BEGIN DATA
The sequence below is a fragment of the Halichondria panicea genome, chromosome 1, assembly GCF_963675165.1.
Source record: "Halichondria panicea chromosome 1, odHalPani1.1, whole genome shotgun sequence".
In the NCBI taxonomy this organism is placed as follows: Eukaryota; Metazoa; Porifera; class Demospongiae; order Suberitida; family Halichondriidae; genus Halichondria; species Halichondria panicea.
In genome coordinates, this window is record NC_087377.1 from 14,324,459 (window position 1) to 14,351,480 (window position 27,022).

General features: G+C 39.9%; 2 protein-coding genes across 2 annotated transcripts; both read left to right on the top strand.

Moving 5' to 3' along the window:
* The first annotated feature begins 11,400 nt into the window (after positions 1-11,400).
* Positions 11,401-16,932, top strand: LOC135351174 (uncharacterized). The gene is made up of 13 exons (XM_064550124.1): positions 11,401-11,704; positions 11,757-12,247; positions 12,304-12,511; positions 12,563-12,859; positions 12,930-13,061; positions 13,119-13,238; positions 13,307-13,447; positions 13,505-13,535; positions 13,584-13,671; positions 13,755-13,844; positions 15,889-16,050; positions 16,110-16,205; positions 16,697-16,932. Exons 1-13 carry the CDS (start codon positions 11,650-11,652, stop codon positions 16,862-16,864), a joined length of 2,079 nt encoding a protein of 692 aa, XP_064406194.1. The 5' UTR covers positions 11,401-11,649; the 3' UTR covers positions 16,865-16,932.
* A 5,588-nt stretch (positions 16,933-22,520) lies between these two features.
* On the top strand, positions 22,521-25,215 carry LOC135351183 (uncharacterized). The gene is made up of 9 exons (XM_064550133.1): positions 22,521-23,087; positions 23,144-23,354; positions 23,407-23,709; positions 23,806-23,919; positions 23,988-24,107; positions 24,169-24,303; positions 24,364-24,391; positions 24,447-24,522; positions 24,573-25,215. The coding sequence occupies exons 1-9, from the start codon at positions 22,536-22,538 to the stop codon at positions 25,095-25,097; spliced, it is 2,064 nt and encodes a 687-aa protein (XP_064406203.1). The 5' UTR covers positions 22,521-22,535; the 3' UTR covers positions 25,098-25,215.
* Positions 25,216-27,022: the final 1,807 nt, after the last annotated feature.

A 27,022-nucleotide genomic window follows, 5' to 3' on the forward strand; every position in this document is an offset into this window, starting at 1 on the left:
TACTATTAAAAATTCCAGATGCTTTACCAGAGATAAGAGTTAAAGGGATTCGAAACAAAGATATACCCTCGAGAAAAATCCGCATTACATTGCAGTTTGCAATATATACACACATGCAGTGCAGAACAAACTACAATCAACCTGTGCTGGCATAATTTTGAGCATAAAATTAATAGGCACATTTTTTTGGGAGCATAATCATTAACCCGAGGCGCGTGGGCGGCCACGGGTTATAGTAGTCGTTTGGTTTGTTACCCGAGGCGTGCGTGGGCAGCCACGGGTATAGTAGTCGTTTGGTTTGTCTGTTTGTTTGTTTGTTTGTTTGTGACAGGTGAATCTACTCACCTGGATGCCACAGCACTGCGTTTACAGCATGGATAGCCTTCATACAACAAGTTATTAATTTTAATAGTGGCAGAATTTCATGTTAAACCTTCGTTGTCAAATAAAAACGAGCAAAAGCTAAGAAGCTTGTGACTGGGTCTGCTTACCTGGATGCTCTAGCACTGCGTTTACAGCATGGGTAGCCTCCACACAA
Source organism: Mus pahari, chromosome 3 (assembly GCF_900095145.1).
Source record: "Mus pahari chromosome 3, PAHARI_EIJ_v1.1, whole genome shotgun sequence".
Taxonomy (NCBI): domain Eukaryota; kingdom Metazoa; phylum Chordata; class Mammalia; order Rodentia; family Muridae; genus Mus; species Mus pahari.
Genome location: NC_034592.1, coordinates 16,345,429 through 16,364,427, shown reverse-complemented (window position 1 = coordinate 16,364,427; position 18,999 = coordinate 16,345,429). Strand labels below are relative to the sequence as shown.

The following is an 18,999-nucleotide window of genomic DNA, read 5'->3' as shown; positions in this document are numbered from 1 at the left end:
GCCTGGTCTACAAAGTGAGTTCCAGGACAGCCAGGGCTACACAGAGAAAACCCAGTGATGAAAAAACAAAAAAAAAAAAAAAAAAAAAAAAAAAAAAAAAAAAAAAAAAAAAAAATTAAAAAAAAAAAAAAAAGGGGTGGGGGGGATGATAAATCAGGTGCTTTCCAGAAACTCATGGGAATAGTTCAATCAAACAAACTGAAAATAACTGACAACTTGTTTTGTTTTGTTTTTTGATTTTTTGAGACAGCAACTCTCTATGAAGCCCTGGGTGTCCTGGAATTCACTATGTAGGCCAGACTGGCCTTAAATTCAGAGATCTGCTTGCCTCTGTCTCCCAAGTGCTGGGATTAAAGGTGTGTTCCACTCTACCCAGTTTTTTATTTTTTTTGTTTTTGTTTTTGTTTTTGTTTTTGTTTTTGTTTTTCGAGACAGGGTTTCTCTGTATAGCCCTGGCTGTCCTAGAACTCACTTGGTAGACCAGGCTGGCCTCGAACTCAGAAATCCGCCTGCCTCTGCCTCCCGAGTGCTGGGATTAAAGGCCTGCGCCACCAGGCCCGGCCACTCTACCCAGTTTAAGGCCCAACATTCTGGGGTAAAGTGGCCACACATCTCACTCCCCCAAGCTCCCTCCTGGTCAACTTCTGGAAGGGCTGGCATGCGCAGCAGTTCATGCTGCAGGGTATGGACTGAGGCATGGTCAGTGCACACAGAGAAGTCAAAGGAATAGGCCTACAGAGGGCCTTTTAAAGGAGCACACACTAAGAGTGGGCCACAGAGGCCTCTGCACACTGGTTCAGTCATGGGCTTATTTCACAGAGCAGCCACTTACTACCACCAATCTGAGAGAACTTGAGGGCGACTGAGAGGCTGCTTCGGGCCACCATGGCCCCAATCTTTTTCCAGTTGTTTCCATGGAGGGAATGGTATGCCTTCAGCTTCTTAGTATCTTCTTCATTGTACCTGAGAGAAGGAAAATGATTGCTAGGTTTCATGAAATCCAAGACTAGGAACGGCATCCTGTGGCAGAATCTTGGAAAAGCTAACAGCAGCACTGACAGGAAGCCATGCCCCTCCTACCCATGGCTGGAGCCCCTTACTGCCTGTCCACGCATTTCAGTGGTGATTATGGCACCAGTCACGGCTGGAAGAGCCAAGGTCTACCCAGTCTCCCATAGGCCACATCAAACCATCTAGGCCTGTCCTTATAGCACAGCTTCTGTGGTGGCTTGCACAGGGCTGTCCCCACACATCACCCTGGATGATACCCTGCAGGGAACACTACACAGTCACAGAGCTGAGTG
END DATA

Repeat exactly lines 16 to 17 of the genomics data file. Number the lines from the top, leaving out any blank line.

Taxonomy (NCBI): domain Eukaryota; kingdom Metazoa; phylum Chordata; class Mammalia; order Rodentia; family Muridae; genus Mus; species Mus pahari.
Genome location: NC_034592.1, coordinates 16,345,429 through 16,364,427, shown reverse-complemented (window position 1 = coordinate 16,364,427; position 18,999 = coordinate 16,345,429). Strand labels below are relative to the sequence as shown.